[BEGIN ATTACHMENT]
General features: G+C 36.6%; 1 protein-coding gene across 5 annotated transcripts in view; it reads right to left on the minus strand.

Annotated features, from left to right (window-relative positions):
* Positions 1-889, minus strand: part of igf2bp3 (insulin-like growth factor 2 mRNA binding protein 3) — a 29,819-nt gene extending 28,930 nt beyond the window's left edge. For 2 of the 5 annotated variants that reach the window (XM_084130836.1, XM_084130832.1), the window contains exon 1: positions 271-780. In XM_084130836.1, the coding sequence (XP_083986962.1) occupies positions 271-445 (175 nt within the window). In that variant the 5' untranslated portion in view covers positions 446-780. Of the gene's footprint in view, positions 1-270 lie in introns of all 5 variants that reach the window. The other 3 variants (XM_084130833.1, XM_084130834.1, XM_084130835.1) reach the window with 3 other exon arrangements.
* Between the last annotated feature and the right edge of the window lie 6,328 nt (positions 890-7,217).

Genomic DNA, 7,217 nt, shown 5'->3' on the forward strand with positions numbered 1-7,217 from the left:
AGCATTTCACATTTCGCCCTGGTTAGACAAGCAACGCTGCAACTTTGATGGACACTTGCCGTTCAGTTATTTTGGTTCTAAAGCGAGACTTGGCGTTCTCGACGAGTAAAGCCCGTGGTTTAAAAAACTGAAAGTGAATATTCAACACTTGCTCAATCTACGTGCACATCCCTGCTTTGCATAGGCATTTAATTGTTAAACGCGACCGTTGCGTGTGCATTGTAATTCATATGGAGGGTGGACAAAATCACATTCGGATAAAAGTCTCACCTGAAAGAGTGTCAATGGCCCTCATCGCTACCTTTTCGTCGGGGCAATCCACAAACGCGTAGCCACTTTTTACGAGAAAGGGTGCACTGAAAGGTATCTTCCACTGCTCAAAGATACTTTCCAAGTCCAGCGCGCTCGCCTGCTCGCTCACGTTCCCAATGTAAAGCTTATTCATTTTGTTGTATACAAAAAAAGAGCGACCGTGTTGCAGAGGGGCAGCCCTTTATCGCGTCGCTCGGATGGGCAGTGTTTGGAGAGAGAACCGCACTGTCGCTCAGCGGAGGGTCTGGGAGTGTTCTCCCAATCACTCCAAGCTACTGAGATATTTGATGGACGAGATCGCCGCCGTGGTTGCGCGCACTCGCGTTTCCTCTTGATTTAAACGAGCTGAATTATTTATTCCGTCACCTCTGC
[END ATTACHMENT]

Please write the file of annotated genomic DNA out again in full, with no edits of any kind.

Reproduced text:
General features: G+C 36.6%; 1 protein-coding gene across 5 annotated transcripts in view; it reads right to left on the minus strand.

Annotated features, from left to right (window-relative positions):
* Positions 1-889, minus strand: part of igf2bp3 (insulin-like growth factor 2 mRNA binding protein 3) — a 29,819-nt gene extending 28,930 nt beyond the window's left edge. For 2 of the 5 annotated variants that reach the window (XM_084130836.1, XM_084130832.1), the window contains exon 1: positions 271-780. In XM_084130836.1, the coding sequence (XP_083986962.1) occupies positions 271-445 (175 nt within the window). In that variant the 5' untranslated portion in view covers positions 446-780. Of the gene's footprint in view, positions 1-270 lie in introns of all 5 variants that reach the window. The other 3 variants (XM_084130833.1, XM_084130834.1, XM_084130835.1) reach the window with 3 other exon arrangements.
* Between the last annotated feature and the right edge of the window lie 6,328 nt (positions 890-7,217).

Genomic DNA, 7,217 nt, shown 5'->3' on the forward strand with positions numbered 1-7,217 from the left:
AGCATTTCACATTTCGCCCTGGTTAGACAAGCAACGCTGCAACTTTGATGGACACTTGCCGTTCAGTTATTTTGGTTCTAAAGCGAGACTTGGCGTTCTCGACGAGTAAAGCCCGTGGTTTAAAAAACTGAAAGTGAATATTCAACACTTGCTCAATCTACGTGCACATCCCTGCTTTGCATAGGCATTTAATTGTTAAACGCGACCGTTGCGTGTGCATTGTAATTCATATGGAGGGTGGACAAAATCACATTCGGATAAAAGTCTCACCTGAAAGAGTGTCAATGGCCCTCATCGCTACCTTTTCGTCGGGGCAATCCACAAACGCGTAGCCACTTTTTACGAGAAAGGGTGCACTGAAAGGTATCTTCCACTGCTCAAAGATACTTTCCAAGTCCAGCGCGCTCGCCTGCTCGCTCACGTTCCCAATGTAAAGCTTATTCATTTTGTTGTATACAAAAAAAGAGCGACCGTGTTGCAGAGGGGCAGCCCTTTATCGCGTCGCTCGGATGGGCAGTGTTTGGAGAGAGAACCGCACTGTCGCTCAGCGGAGGGTCTGGGAGTGTTCTCCCAATCACTCCAAGCTACTGAGATATTTGATGGACGAGATCGCCGCCGTGGTTGCGCGCACTCGCGTTTCCTCTTGATTTAAACGAGCTGAATTATTTATTCCGTCACCTCTGC